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Nostalgia & History > Warbonnet Wednesday: SUPER!


Date: 07/10/19 08:33
Warbonnet Wednesday: SUPER!
Author: santafe199

There have been hundreds of photographers (probably more) who have taken thousands of photographs (probably more) of Santa Fe’s famous passenger train, the legendary Super Chief. It was well covered in all of the famous scenic locations Uncle John had to offer: Cajon, Darling, Canyon Diablo, Glorieta, Wooton & Edelstein just to drop a few names. All the noted station stops were also well recorded: Dearborn, Joliet, Fort Madison, KCUS, La Junta, Albuquerque, San Berdoo & LAUPT just to drop a few names. But the loyal & passionate Santa Fe fan growing up within the state of Kansas (pick me…) usually has to take a back seat to such home-state photography. That’s mainly because the Super Chief traversed the Sunflower State both ways in darkness upwards of 90% of its on-time schedule.

Although not nearly on the same level with Cajon, Raton or even Edelstein the Land of OZ does offer a few surprising locations for scenic and/or operational interest. For example Argentine ~ Olathe: tight woodsy scenery with lots of curvature plus 4 main tracks between Turner & Holliday. Melvern, KS with its sharp & steep beginnings of a seven-mile long grade separation, shootable off 2 overpasses. Two massive main line double track bridges in close proximity over the Neosho & Cottonwood Rivers west of Neosho Rapids, KS. The confluence of Santa Fe’s trans-system passenger & freight main lines at Ellinor, KS west of Emporia. The climb up Walton ”Mountain” between Peabody & Walton, KS. RX Crossing (& Tower) at Hutchinson, KS where many noted examples of Uncle John’s varnish crossed paths with those of the “Mighty Fine Line”. The close paralleling of Santa Fe & Rock Island main lines between Whiteside & Partridge, KS just west of Hutch. Passage by the massive Stock Yards on the east side of Dodge City, KS. The famous Santa Fe “race track” between Garden City, KS & Lamar, CO. This ABS/ATS main line was once good for long stretches of sustained 90 MPH running, garnished with semaphore blade signals.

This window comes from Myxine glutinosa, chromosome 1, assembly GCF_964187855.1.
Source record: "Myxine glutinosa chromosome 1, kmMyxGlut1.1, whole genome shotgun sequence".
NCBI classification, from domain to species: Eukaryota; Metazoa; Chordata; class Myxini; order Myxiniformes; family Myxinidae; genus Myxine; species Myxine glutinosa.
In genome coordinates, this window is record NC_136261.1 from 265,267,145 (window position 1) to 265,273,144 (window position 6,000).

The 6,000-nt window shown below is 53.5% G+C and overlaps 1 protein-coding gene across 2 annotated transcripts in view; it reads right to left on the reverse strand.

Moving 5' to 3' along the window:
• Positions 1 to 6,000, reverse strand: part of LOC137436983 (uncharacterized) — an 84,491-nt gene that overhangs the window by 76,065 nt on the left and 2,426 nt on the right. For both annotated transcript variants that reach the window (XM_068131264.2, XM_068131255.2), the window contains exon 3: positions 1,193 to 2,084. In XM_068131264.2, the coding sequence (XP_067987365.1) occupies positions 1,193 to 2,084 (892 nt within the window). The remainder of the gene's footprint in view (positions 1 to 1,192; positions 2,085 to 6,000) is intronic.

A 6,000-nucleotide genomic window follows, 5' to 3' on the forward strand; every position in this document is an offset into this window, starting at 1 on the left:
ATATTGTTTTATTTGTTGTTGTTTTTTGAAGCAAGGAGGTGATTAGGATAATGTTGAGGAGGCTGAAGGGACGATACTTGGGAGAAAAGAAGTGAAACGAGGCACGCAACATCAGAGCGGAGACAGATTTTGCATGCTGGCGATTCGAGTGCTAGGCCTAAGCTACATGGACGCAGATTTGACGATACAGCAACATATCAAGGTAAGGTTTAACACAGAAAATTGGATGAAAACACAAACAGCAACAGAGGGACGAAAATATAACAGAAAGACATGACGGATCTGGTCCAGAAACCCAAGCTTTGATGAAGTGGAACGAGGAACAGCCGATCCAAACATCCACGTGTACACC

But there was one station in Kansas that got virtually no coverage when the Super Chief was in town. Even though Newton, KS was a very strategic passenger crossroads between Santa Fe’s Chicago-Texas & Chicago-California trains there is a heartbreaking lack of photographs of trains #17 & #18 here. At Newton every through train was given the full 20” fuel and water service, waste removal & supply replenishment. Not to mention passengers & passenger cars that made connections between different trains. It’s safe to say that Newton was once hopping 24/7 with trains & people. Just not that many people equipped with tripods & railfan photography instincts.